The Criticism of Ancient Judaism[17

Nietzsche's criticism of ancient "priestly" Judaism is as severe and uncompromising as is his attack on modern anti-Semitism. He directs his diatribe, however, not at real individuals nor at a concrete historical group, but against Judaism as a genealogical category embedded within Christianity. And he does not let his critique of ancient priestly Judaism project into a negative attitude toward contemporary Jews. On the contrary: for contemporary, post-Exile Jews he has great admiration and hopes, just as he admires the Jews of the Old Testament. His violent attacks against Judaism concentrate on the second, "priestly" phase in Jewish history. While anti-Semites accuse the Jews of having killed Christ, Nietzsche scolds them for having begotten him.

The Jewish priests excelled in ressentiment and, moved by it, took subtle revenge upon pagan Rome. They distorted all natural values. They spread false ideas about sin, punishment, guilt, a moral world order, compassion and love for one's fellow man as fundamental values. The humble and weak are the good and may expect redemption; all people are equal in their indebtedness to the transcendent God and in relation to the values of love and compassion that He demands. (Nietzsche frequently reads Christian doctrine directly into priestly Judaism, even without acknowledging the gap that separated them.) Yet beneath their doctrine of compassion the priests insinuated the vengefulness of the weak-spirited, whose will to power cannot be expressed except in the distorted way of ressentiment as analyzed in the Genealogy . In them, moreover, ressentiment became creative, a value-engendering power: it revolutionized Roman (Western) culture by investing it with the values of the "slave morality" that Christianity embodied and made everyone internalize. Henceforth, the strong and noble person sees himself as sinner not only through the eyes of the other but in his own eyes as well. His very being inspires him with guilt.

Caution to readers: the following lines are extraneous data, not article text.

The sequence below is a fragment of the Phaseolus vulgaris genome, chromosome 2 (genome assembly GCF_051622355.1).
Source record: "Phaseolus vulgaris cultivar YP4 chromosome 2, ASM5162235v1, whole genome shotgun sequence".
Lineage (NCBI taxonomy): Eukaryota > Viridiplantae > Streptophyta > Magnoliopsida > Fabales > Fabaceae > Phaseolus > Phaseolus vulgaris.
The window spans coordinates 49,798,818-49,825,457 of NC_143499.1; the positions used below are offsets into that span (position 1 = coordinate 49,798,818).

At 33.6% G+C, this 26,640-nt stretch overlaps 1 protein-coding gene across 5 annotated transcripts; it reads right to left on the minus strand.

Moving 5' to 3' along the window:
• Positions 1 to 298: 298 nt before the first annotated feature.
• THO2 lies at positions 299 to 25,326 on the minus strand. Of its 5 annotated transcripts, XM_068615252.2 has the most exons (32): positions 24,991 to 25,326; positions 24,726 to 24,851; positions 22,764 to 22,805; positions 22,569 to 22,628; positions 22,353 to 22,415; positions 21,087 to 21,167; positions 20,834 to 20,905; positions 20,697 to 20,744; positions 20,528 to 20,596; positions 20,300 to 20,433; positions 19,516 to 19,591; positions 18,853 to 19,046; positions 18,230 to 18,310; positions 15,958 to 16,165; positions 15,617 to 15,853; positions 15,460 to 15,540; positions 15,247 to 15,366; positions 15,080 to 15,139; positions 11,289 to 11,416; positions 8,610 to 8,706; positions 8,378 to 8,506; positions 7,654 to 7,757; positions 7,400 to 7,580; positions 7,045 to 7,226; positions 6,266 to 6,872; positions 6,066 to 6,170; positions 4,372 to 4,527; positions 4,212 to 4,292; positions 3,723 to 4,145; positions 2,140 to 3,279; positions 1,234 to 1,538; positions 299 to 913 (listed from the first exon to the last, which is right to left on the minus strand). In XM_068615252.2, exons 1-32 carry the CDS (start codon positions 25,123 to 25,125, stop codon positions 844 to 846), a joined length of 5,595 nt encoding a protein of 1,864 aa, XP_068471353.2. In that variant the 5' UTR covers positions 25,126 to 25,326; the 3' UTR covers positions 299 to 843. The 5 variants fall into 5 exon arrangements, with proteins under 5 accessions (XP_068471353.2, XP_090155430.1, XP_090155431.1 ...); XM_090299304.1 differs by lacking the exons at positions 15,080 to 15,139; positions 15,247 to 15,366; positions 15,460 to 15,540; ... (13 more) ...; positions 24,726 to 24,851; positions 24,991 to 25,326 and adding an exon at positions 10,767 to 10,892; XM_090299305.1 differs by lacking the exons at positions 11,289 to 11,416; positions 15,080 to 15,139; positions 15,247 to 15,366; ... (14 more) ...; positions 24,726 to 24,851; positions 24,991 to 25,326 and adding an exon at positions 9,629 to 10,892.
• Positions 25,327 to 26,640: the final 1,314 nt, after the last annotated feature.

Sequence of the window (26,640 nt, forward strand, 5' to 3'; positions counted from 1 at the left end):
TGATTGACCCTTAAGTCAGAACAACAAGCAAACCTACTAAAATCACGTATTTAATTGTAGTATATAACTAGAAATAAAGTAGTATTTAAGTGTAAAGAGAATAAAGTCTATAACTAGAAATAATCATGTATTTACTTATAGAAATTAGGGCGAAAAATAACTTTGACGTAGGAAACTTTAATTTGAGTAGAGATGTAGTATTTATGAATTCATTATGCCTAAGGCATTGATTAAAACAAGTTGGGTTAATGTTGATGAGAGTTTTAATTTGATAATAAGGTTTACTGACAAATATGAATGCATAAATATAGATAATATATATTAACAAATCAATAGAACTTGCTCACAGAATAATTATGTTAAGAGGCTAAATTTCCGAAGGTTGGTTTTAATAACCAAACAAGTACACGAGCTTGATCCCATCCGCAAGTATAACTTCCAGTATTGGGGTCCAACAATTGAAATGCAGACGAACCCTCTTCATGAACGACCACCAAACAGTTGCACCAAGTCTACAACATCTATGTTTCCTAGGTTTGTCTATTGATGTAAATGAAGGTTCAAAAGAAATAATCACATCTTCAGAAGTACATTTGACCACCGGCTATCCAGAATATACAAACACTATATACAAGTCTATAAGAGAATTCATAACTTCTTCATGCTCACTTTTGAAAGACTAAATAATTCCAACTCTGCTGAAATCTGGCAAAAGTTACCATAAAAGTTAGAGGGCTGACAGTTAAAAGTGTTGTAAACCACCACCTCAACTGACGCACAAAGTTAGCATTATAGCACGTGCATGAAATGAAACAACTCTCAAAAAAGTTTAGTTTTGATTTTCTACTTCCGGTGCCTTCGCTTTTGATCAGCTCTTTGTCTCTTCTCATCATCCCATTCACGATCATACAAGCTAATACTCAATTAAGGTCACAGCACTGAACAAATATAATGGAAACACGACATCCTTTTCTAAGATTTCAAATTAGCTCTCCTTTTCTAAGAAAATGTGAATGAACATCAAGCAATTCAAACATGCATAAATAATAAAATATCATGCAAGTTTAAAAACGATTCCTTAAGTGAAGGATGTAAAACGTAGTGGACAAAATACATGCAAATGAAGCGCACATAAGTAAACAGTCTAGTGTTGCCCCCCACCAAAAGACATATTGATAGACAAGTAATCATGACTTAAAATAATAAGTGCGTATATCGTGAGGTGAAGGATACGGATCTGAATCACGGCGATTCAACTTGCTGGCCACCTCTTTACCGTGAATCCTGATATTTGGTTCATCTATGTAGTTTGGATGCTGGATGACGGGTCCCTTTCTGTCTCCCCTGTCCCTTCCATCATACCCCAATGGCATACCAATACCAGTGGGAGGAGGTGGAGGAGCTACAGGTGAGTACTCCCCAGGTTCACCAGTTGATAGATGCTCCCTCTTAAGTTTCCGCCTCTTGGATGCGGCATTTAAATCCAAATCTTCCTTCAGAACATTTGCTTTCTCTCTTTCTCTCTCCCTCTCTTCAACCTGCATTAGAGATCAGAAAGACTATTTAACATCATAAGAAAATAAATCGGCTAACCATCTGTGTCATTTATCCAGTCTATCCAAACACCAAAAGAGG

On such utterly false soil, where everything natural, every natural value, every reality was opposed by the most profound instincts of the ruling class, Christianity grew up—a form of mortal enmity against reality that has never yet been surpassed. (A 27)

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